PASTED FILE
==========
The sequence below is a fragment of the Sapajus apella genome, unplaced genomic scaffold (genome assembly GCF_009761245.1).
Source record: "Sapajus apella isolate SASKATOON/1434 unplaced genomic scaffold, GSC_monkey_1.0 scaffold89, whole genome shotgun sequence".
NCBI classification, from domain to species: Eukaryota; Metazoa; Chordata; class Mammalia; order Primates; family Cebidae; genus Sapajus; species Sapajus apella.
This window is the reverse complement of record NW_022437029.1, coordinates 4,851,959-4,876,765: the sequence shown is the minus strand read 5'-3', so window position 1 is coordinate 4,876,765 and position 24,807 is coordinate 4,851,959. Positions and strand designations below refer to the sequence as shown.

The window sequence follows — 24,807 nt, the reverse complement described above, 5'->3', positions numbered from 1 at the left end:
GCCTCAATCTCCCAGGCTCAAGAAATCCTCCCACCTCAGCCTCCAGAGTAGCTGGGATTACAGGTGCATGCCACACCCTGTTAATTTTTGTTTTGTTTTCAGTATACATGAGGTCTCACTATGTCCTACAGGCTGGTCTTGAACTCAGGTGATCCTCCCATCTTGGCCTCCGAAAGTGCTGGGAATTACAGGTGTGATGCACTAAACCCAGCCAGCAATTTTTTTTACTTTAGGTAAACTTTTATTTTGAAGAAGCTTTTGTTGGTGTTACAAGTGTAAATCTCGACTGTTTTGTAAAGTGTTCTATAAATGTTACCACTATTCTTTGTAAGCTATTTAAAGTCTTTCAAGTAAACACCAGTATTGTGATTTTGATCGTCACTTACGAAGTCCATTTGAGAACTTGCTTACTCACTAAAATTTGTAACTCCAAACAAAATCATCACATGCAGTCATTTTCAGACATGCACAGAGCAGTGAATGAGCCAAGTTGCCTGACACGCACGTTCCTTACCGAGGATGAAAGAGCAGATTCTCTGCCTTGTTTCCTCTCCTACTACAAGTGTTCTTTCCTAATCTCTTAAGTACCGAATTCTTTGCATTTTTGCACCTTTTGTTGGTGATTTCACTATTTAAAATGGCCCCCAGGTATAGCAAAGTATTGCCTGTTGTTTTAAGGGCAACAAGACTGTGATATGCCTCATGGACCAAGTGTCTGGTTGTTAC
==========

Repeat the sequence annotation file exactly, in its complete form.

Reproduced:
The sequence below is a fragment of the Sapajus apella genome, unplaced genomic scaffold (genome assembly GCF_009761245.1).
Source record: "Sapajus apella isolate SASKATOON/1434 unplaced genomic scaffold, GSC_monkey_1.0 scaffold89, whole genome shotgun sequence".
NCBI classification, from domain to species: Eukaryota; Metazoa; Chordata; class Mammalia; order Primates; family Cebidae; genus Sapajus; species Sapajus apella.
This window is the reverse complement of record NW_022437029.1, coordinates 4,851,959-4,876,765: the sequence shown is the minus strand read 5'-3', so window position 1 is coordinate 4,876,765 and position 24,807 is coordinate 4,851,959. Positions and strand designations below refer to the sequence as shown.

The window sequence follows — 24,807 nt, the reverse complement described above, 5'->3', positions numbered from 1 at the left end:
GCCTCAATCTCCCAGGCTCAAGAAATCCTCCCACCTCAGCCTCCAGAGTAGCTGGGATTACAGGTGCATGCCACACCCTGTTAATTTTTGTTTTGTTTTCAGTATACATGAGGTCTCACTATGTCCTACAGGCTGGTCTTGAACTCAGGTGATCCTCCCATCTTGGCCTCCGAAAGTGCTGGGAATTACAGGTGTGATGCACTAAACCCAGCCAGCAATTTTTTTTACTTTAGGTAAACTTTTATTTTGAAGAAGCTTTTGTTGGTGTTACAAGTGTAAATCTCGACTGTTTTGTAAAGTGTTCTATAAATGTTACCACTATTCTTTGTAAGCTATTTAAAGTCTTTCAAGTAAACACCAGTATTGTGATTTTGATCGTCACTTACGAAGTCCATTTGAGAACTTGCTTACTCACTAAAATTTGTAACTCCAAACAAAATCATCACATGCAGTCATTTTCAGACATGCACAGAGCAGTGAATGAGCCAAGTTGCCTGACACGCACGTTCCTTACCGAGGATGAAAGAGCAGATTCTCTGCCTTGTTTCCTCTCCTACTACAAGTGTTCTTTCCTAATCTCTTAAGTACCGAATTCTTTGCATTTTTGCACCTTTTGTTGGTGATTTCACTATTTAAAATGGCCCCCAGGTATAGCAAAGTATTGCCTGTTGTTTTAAGGGCAACAAGACTGTGATATGCCTCATGGACCAAGTGTCTGGTTGTTAC